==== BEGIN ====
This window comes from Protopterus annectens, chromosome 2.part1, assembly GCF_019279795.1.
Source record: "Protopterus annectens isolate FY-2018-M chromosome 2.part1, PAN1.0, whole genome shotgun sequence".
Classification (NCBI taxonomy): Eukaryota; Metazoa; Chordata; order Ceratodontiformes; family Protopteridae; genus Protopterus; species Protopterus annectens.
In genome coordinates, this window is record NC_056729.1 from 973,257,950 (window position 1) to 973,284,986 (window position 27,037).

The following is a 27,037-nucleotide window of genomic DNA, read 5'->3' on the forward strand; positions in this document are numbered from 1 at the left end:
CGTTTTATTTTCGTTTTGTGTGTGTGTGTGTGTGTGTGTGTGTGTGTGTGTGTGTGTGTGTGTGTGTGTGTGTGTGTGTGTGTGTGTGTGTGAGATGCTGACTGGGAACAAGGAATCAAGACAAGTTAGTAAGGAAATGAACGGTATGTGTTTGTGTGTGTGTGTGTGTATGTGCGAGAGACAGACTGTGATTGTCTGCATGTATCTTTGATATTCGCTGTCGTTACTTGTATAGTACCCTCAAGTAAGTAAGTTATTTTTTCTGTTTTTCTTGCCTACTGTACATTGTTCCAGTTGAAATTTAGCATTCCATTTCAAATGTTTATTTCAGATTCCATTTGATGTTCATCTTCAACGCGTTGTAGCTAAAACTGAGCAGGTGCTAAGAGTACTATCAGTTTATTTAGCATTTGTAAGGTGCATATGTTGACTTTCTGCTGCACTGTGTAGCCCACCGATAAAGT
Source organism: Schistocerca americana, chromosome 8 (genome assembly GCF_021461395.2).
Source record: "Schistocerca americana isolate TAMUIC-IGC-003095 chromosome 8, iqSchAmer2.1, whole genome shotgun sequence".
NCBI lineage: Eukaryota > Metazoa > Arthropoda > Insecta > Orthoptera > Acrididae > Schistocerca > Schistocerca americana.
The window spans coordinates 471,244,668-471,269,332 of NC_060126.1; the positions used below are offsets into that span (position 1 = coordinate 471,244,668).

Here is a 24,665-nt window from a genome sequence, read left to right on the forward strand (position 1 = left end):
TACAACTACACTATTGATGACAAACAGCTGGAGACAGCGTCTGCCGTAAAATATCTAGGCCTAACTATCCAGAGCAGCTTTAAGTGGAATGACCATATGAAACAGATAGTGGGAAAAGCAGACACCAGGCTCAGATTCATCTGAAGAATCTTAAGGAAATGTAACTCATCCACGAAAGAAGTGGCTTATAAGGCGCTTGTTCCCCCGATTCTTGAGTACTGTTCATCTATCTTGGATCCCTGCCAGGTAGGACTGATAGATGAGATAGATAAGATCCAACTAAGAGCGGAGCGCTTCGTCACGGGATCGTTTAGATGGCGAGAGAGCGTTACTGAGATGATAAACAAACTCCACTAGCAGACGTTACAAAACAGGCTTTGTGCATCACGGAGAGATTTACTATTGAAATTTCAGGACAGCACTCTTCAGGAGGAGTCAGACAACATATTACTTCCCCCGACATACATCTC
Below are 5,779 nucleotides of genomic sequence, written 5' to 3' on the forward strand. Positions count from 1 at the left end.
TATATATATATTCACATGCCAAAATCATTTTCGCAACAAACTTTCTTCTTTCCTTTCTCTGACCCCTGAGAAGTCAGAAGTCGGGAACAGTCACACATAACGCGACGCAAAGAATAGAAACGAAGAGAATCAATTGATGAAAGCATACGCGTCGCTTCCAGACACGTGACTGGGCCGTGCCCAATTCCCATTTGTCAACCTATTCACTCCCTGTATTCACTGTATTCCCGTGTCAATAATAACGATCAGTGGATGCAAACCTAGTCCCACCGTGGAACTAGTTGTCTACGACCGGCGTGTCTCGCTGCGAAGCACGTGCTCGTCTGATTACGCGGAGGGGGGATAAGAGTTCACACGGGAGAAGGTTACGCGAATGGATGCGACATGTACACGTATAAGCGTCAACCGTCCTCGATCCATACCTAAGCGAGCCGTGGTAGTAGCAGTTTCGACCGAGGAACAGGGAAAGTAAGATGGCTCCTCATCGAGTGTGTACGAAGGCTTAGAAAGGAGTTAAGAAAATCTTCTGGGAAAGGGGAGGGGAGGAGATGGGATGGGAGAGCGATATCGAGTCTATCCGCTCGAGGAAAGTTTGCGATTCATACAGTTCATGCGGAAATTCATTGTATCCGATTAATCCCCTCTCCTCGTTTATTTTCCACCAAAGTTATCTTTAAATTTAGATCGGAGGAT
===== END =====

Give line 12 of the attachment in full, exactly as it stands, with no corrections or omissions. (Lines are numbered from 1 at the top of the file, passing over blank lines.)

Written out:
TACAACTACACTATTGATGACAAACAGCTGGAGACAGCGTCTGCCGTAAAATATCTAGGCCTAACTATCCAGAGCAGCTTTAAGTGGAATGACCATATGAAACAGATAGTGGGAAAAGCAGACACCAGGCTCAGATTCATCTGAAGAATCTTAAGGAAATGTAACTCATCCACGAAAGAAGTGGCTTATAAGGCGCTTGTTCCCCCGATTCTTGAGTACTGTTCATCTATCTTGGATCCCTGCCAGGTAGGACTGATAGATGAGATAGATAAGATCCAACTAAGAGCGGAGCGCTTCGTCACGGGATCGTTTAGATGGCGAGAGAGCGTTACTGAGATGATAAACAAACTCCACTAGCAGACGTTACAAAACAGGCTTTGTGCATCACGGAGAGATTTACTATTGAAATTTCAGGACAGCACTCTTCAGGAGGAGTCAGACAACATATTACTTCCCCCGACATACATCTC